Rebranding the potato

McCain Foods and Enactus Canada award Mt. A student company Enviroot $20,000 grant

Potato peels can now build doghouses: thanks to the entrepreneurial talents behind Enviroot, this unconventional ingredient can now be used as a medium-density bioplastic in the production of furniture and tiles.

The Enviroot company came into being two years ago as a project by Enactus, an entrepreneurial group of six Mount Allison students: Zachary LeBlanc, Justin Trueman, Cole Cadorette, Kathleen Cowie, Philip Carolin and Matthew Hovey.  Enviroot offers an eco-friendly and socially responsible alternative to the currently marketed fibreboard, which contains formaldehyde, a known carcinogen. As a widespread product, fibreboard is hard to avoid, justifying a need for a safer alternative on the market.

Trueman, CEO, explained the science behind the Enviroot alternative: “The [potato] starch melts down and creates a bond between the potatoes’ particles that allows it to be strong, rather than using formaldehyde, which would do the same thing.”

Inspiration for commercialized bioplastics came from a $20,000 grant offered through a partnership with McCain Foods and Enactus Canada. Each year, the grant enables an Enactus team to pursue a social enterprise that would uphold Enactus Canada’s three pillars: environmental, social and economic sustainability.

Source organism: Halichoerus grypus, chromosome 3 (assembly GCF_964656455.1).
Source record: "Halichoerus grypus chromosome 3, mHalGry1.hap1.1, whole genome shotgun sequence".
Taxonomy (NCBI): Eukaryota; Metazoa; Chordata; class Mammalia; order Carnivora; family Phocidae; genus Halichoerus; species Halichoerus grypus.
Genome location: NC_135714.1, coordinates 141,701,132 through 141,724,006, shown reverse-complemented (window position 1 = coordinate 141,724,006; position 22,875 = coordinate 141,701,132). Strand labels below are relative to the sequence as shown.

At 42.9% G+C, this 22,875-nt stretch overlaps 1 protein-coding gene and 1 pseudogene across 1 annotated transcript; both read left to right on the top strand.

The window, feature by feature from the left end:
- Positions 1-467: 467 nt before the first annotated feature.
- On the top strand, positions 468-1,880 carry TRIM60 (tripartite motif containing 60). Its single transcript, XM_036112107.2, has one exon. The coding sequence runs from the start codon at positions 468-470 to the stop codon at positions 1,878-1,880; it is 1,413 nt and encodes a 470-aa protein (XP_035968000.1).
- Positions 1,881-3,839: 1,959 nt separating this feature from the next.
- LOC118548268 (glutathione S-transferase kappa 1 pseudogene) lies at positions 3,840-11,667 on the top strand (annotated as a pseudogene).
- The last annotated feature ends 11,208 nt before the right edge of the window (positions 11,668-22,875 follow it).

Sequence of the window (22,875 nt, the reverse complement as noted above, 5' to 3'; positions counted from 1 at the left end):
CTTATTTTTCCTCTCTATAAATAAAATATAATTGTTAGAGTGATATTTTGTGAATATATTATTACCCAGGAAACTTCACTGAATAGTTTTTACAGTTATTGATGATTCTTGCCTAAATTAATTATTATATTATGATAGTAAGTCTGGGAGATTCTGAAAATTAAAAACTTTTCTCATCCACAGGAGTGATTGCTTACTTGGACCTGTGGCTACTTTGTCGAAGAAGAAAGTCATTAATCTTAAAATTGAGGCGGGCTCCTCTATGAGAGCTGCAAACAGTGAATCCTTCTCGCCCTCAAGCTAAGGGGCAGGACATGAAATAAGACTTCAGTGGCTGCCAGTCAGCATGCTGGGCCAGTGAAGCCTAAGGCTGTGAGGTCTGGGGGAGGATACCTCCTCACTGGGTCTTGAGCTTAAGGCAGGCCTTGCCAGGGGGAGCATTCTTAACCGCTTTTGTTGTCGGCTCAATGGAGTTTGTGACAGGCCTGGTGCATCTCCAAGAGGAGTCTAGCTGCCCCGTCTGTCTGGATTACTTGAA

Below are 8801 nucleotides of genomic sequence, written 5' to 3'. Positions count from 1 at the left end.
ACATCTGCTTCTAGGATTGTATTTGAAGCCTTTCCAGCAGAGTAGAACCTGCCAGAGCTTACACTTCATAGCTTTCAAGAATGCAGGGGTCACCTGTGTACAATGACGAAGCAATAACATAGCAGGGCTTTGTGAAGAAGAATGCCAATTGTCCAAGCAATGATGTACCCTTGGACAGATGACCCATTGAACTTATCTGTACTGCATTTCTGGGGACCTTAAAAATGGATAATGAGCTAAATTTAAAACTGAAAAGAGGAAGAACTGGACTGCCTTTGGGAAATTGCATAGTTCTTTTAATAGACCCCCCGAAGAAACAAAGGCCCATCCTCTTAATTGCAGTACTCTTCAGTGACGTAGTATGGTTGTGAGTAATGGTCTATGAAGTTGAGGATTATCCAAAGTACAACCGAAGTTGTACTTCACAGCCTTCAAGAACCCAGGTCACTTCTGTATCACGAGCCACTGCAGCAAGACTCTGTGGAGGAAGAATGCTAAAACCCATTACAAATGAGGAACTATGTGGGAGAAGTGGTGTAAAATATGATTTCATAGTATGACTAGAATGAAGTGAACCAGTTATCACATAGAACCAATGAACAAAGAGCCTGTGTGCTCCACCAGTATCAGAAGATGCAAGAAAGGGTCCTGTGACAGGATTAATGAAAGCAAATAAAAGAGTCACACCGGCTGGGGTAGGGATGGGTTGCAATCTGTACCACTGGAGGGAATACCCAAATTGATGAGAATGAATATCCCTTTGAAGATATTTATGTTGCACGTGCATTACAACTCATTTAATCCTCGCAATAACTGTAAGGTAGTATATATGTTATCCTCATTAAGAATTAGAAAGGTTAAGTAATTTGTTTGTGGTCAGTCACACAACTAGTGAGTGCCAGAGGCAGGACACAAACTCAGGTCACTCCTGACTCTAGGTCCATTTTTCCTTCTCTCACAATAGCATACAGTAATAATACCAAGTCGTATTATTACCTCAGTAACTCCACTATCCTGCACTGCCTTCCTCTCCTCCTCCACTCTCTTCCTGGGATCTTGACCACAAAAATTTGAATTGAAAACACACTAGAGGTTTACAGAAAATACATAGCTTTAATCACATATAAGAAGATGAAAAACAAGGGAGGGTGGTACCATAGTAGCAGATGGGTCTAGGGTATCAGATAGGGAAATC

Enviroot accomplishes these tenets by using the waste potato peels from McCain Foods’ manufacturing to create the fibreboard that can be marketed and used in everyday life.

The partnership with McCain Foods also provides Enviroot with access to vital resources such as engineers, legal support and project management, which, according to Trueman, is “really useful, especially in the infancy of a startup. It’s something that other startups don’t really have access to, so it’s something we’re really thankful for.”

With the $20,000 in funding they received, Enviroot plans to get the product patented, a process that should take a couple of years, according to Carolin.

One of Enviroot’s long-term goals is to open a production plant in Florenceville, NB. Closer to the McCain Foods production site, the new location would minimize the environmental effects associated with transporting the potato peels. The move would further uphold Enactus’ environmental and social values by producing more jobs in the area. According to Carolin, Enviroot estimates improving the local employment rate by up to 3%.

The Enviroot fibreboard will soon be accessible to the general public. In the upcoming years, customers can look forward to purchasing the material at competitive prices.

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